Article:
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Looking for the smallest BTU input condensing gas boiler

bob eckbob eck Posts: 861Member
What manufacture has the smallest BTU input gas condensing boiler?
Burnham, Lochinvar, Weil Mclain, HTP, peerlees, Navien, Bosch, Rinnai, ICB, NIT or any other condensing heating boiler only.
What is the turn down on the condensing boiler with smallest BTU input?

Comments

  • HardBoiledHardBoiled Posts: 2Member
    RInnai E50cr is a combi with a heating input range of 13.6 - 50 mbh. Has a 85 mbh top end on DHW. Heating TDR is 3.7 : 1

    Not sure if there are any other combis that small, but there are some small heat only models:
    RInnai E60sr: 60 mbh
    Bosch: 57 mbh
    IBC: 51 mbh
    HTP (EFT): 55 mbh
    Laars: 50 mbh
    Lochinvaar: 55 mbh
    Navien: 55 mbh
    Utica/Dunkirk: 50 mbh
    Peerless: 50 mbh

    Energy Star has a good residential gas condensing boilers page:
    https://www.energystar.gov/products/most_efficient/boilers
  • NY_RobNY_Rob Posts: 1,369Member
    Last time I checked, the lowest modulated output was 8K BTU's.

    The HTP UFT-80W with 10:1 turndown gives you up to 80K BTU's for for fast DHW indirect tank heating and down to 8K BTU's for spaceheating.
    You can also limit it's fire rate between 100% down to 50% (on both spaceheating and DHW supply) so it can be a 40K BTU output boiler for spaceheating and an 80K BTU boiler for DHW.
  • rbeckrbeck Posts: 57Member
    The USBoiler (Burnham) has two the K2WT80 (watertube) and the Aspen ASP85 (firetube) both are 10:1 turndown. So minimum is 8K and 8.5K respectively. The inputs can be reduced for heat or hot water independently.
  • Rich_49Rich_49 Posts: 2,530Member
    bob eck said:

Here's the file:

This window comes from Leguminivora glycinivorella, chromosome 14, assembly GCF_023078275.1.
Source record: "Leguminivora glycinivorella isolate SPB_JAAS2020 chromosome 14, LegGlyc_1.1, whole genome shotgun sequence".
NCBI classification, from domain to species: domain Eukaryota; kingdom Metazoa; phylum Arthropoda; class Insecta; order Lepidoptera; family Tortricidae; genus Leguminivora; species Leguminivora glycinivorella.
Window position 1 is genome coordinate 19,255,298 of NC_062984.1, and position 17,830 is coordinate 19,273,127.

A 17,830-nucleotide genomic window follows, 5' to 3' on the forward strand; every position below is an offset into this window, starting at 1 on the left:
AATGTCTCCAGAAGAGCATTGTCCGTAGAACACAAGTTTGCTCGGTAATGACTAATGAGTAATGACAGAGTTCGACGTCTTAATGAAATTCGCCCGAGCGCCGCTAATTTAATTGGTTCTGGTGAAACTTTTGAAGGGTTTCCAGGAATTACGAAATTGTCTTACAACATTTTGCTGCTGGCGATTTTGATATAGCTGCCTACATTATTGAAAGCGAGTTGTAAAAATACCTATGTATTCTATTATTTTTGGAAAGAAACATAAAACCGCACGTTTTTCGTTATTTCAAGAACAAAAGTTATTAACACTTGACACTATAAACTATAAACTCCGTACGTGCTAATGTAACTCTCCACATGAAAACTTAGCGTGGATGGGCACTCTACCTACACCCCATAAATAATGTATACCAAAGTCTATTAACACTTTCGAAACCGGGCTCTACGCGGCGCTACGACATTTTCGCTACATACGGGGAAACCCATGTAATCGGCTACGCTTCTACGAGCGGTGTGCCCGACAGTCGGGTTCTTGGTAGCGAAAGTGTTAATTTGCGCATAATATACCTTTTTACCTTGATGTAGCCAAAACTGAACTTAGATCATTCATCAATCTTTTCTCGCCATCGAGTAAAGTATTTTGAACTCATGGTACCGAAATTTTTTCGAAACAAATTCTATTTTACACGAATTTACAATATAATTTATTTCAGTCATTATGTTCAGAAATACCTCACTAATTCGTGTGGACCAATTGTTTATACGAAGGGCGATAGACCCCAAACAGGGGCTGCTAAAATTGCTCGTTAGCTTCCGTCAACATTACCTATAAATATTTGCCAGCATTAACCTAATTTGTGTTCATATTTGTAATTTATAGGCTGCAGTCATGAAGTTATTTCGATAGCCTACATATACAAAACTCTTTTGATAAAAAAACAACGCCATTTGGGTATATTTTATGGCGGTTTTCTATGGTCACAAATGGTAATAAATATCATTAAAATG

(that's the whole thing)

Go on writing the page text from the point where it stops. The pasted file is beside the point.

What manufacture has the smallest BTU input gas condensing boiler?
    Burnham, Lochinvar, Weil Mclain, HTP, peerlees, Navien, Bosch, Rinnai, ICB, NIT or any other condensing heating boiler only.
    What is the turn down on the condensing boiler with smallest BTU input?

    Should be asking what units have the lowest output .
    You didn't get what you didn't pay for and it will never be what you thought it would .
    Langans Plumbing & Heating LLC 732-751-1560
    Serving most of New Jersey , Eastern Pa .
    Consultation , Design & Installation
    Rich McGrath 732-581-3833
  • SuperJSuperJ Posts: 478Member
    It seems to me that if your are running primary and secondary loops with a constant primary flow, you would get better efficiency with a buffer tank, than a high TDR boiler (even with a nice low min fire rate). Since at low loads your primary loop is basically going around in a circle resulting in a hot return temperatures.
    Some boilers (like Lochinvar) have a 0-10v output for a variable speed primary pump that should give you some efficiency from less diluted RWTs.
    I’ve noticed the smaller modcons seem to have lower TDRs, almost as if they were just throttled versions of their higher output siblings.
  • tim smithtim smith Posts: 2,279Member